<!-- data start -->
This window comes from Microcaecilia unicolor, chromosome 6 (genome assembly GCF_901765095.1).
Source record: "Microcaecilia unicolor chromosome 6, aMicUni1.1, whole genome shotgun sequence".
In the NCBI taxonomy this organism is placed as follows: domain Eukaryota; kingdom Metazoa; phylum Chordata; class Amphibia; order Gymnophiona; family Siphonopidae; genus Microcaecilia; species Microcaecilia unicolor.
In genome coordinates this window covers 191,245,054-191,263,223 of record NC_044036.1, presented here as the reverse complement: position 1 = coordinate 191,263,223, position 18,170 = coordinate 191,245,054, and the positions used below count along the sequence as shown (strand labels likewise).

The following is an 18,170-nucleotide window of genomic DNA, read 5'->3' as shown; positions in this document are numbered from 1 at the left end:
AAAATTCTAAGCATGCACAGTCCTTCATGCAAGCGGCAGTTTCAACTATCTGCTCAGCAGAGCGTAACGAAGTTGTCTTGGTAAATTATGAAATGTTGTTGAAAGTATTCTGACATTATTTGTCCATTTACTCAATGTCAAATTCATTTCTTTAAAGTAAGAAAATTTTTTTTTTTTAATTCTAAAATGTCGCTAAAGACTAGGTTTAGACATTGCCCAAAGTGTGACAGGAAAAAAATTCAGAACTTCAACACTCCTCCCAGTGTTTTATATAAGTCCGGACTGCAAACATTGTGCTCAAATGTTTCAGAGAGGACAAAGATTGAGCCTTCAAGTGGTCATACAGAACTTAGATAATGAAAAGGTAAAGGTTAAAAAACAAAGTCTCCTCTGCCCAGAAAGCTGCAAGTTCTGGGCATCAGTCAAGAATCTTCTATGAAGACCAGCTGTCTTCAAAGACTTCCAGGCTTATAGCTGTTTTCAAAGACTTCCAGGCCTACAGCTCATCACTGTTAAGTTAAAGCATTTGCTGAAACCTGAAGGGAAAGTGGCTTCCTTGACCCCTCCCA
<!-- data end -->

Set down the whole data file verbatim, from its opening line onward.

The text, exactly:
This window comes from Microcaecilia unicolor, chromosome 6 (genome assembly GCF_901765095.1).
Source record: "Microcaecilia unicolor chromosome 6, aMicUni1.1, whole genome shotgun sequence".
In the NCBI taxonomy this organism is placed as follows: domain Eukaryota; kingdom Metazoa; phylum Chordata; class Amphibia; order Gymnophiona; family Siphonopidae; genus Microcaecilia; species Microcaecilia unicolor.
In genome coordinates this window covers 191,245,054-191,263,223 of record NC_044036.1, presented here as the reverse complement: position 1 = coordinate 191,263,223, position 18,170 = coordinate 191,245,054, and the positions used below count along the sequence as shown (strand labels likewise).

The following is an 18,170-nucleotide window of genomic DNA, read 5'->3' as shown; positions in this document are numbered from 1 at the left end:
AAAATTCTAAGCATGCACAGTCCTTCATGCAAGCGGCAGTTTCAACTATCTGCTCAGCAGAGCGTAACGAAGTTGTCTTGGTAAATTATGAAATGTTGTTGAAAGTATTCTGACATTATTTGTCCATTTACTCAATGTCAAATTCATTTCTTTAAAGTAAGAAAATTTTTTTTTTTTAATTCTAAAATGTCGCTAAAGACTAGGTTTAGACATTGCCCAAAGTGTGACAGGAAAAAAATTCAGAACTTCAACACTCCTCCCAGTGTTTTATATAAGTCCGGACTGCAAACATTGTGCTCAAATGTTTCAGAGAGGACAAAGATTGAGCCTTCAAGTGGTCATACAGAACTTAGATAATGAAAAGGTAAAGGTTAAAAAACAAAGTCTCCTCTGCCCAGAAAGCTGCAAGTTCTGGGCATCAGTCAAGAATCTTCTATGAAGACCAGCTGTCTTCAAAGACTTCCAGGCTTATAGCTGTTTTCAAAGACTTCCAGGCCTACAGCTCATCACTGTTAAGTTAAAGCATTTGCTGAAACCTGAAGGGAAAGTGGCTTCCTTGACCCCTCCCA